Catholic “dreamers” fly “prayer kites” and pray for mercy

PrayerKiteIsmaelGerardoPrayerKiteJenniferZuniga

Reprinted from the Twin-City News, Batesburg-Leesville, SC, 11/14/13.   Photos are of Ismael Gerardo and Jennifer Zuniga.

 

“Unity in Diversity” is the motto of our church, St. John of the Cross in Batesburg.    As I helped our youth group make and fly “prayer kites” recently, I witnessed their dedication to making this dream a reality.

 

“They’re good kids,” said religious education director Janet Hayden, who has helped many of the undocumented immigrant youth with their applications for DACA, Deferred Action for Childhood Arrivals.    DACA was a memo signed by President Obama on June 15, 2012.   It allows deferred action for certain undocumented immigrants who came to the U.S. as children and have pursued education or military service here.   “Dreamers” began application for the program  on August 15, 2012.  

 

“Dreamers” was the name first given to those who would have qualified for the DREAM Act (acronym for Development, Relief, and Education for Alien Minors), a legislative proposal first introduced in the Senate on August 1, 2001.   If passed into law, the bill would have provided conditional permanent residency to certain immigrants of good moral character who graduate from U.S. high schools, arrived in the U.S. as minors and lived in the country continuously for at least five years prior to the bill’s enactment.   Components of the DREAM act have been included in recent legislative proposals for comprehensive immigration reform (CIR).   A bill for CIR with a pathway to citizenship has passed the US Senate, and advocates are hoping for a similar bill to be passed in the House of Representatives this year.

 

St. John of the Cross “dreamers” want immigration reform not only for themselves but for their friends and family.  

 

I interviewed them as they were constructing their prayer kites, simple creations of paper, straws and tape, decorated with prayers and  transformed into artistic expressions of their visions for a better world.    “I’d like to stay in my church and become an electrical engineer and live the American dream… be in the country without fearing,”  said 15-year-old Jose.   He was brought to this country from Mexico when he was 4-years-old and is now in his first year of ROTC.  “I want to give my parents a better life in their old age,” he said.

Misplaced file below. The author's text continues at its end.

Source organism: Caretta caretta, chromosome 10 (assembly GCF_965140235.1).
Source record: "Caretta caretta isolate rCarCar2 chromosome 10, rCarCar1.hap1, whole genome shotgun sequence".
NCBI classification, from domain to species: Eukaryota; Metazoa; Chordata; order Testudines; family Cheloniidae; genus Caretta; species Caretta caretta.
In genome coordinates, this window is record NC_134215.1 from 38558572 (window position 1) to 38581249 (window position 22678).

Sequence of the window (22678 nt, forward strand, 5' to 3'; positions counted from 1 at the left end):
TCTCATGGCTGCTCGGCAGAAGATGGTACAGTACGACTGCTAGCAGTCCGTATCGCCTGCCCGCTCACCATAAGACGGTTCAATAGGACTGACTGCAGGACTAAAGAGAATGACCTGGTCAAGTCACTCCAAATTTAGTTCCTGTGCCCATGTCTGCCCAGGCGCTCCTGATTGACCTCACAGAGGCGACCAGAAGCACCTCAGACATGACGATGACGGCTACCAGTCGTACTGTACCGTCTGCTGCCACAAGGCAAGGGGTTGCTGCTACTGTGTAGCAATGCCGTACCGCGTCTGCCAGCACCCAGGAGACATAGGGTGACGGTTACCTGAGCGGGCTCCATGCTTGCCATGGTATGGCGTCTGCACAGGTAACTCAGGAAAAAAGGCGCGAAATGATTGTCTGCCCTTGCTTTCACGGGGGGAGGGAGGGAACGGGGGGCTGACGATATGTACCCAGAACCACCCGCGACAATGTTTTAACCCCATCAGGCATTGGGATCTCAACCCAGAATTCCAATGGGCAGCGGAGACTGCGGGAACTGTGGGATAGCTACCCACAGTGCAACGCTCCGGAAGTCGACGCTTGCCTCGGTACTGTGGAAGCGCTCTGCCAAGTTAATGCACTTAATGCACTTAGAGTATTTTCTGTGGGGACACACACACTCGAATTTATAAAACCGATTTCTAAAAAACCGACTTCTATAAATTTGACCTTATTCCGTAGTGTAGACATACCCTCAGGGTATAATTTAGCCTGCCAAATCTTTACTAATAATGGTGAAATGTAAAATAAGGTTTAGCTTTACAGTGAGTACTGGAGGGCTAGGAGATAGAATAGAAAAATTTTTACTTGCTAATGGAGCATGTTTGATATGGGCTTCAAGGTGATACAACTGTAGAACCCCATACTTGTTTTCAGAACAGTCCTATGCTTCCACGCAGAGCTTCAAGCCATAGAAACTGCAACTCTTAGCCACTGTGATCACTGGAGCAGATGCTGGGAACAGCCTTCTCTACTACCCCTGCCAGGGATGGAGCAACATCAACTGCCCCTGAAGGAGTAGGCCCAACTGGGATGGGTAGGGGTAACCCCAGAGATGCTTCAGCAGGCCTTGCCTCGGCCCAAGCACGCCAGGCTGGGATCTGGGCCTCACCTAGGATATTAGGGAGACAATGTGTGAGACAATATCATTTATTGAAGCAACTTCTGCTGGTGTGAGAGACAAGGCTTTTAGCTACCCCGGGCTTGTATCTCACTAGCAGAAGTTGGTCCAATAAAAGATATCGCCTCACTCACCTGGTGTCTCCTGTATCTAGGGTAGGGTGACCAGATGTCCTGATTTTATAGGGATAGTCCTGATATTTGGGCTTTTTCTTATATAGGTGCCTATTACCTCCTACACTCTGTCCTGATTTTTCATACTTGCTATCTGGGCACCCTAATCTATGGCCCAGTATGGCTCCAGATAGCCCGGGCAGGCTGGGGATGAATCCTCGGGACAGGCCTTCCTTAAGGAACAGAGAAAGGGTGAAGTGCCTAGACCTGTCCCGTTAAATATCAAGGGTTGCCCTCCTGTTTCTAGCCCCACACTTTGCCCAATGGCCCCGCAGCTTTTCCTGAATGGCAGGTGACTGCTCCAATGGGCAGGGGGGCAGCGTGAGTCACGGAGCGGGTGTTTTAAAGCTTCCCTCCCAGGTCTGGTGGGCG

15-year-old Irma was brought to Lexington County from Mexico when she was an infant.  She dreams of graduating from high school and going into the criminal justice field.  “I want to help people in the same situation as me,” she said.

 

Wanting the American public to understand immigrants’ situation, 13-year-old Francisco said “My dream is to help other people understand that we’re not different.   In the constitution, everyone’s equal.”   Francisco said he wants to be a lawyer or a social worker.

 

Most of the youth I interviewed said they were born in this country and are citizens.   Nevertheless, they have family and friends who are undocumented.   “I feel very lucky to have the papers,” said 15-year-old Wendy.  “I wish my family could get papers.”   13-year-old Ismael, who was born in Lexington County and wants to be an engineer, said “It’s really sad they (friends and family) don’t have the kind of freedom we have.”   14-year-old Jennifer said she is “so worried” about her family.   She dreams of going into the Army to become a nurse and ultimately a pediatrician.  15-year-old Sanjuana, who was born in Texas, said she wants to be a successful  RN and for her parents to be proud of her.   She is worried about her stepfather, who is “not from here.”   “I wish I could do something to help him,” she said.   16-year-old Rachel said she tries to comfort her family:   “Jesus is going to be with them.   Leave everything with Him.”

 

On the kites, prayers of thanksgiving and trust were interspersed with appeals for mercy and justice.   “It made them think,” said Janet Hayden about the project.     At a recent church picnic, they were given the cue to fly their kites across the parish lawn.    A cry of excitement arose as they took off across the field.   Some of the kites broke in the process and will have to be repaired, but they will continue to fly them as an outward expression of their prayers and their dreams. 

 

I’m a volunteer for the US Conference of Catholic Bishops’ “Justice for Immigrants” (JFI) campaign.   Like many denominations, we support comprehensive immigration reform with a pathway to citizenship and that preserves family unity.    Please consider learning about your own denominational campaigns for CIR.    There are websites for the Lutheran Immigration and Refugee Service, the General Board of Church and Society of the United Methodist Church,  the Evangelical Immigration Table, “Bibles, Badges and Businesses” and many others.

 

This is a truly interfaith and bipartisan effort, and it’s beautiful to see the “unity in diversity” present among advocates.

 

After all, many of us can relate to the scripture from Leviticus 19:33-34:   “When a foreigner resides among you in your land, do not mistreat them.   The foreigner residing among you must be treated as your native-born.   Love them as yourself, for you were foreigners in Egypt.   I am the Lord your God.”

 

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Sara Damewood is the Parish Ecumenical Representative for St. John of the Cross Catholic Church in Batesburg.   She is employed as a psychiatric social worker and volunteers for various local and national organizations that support immigration reform.

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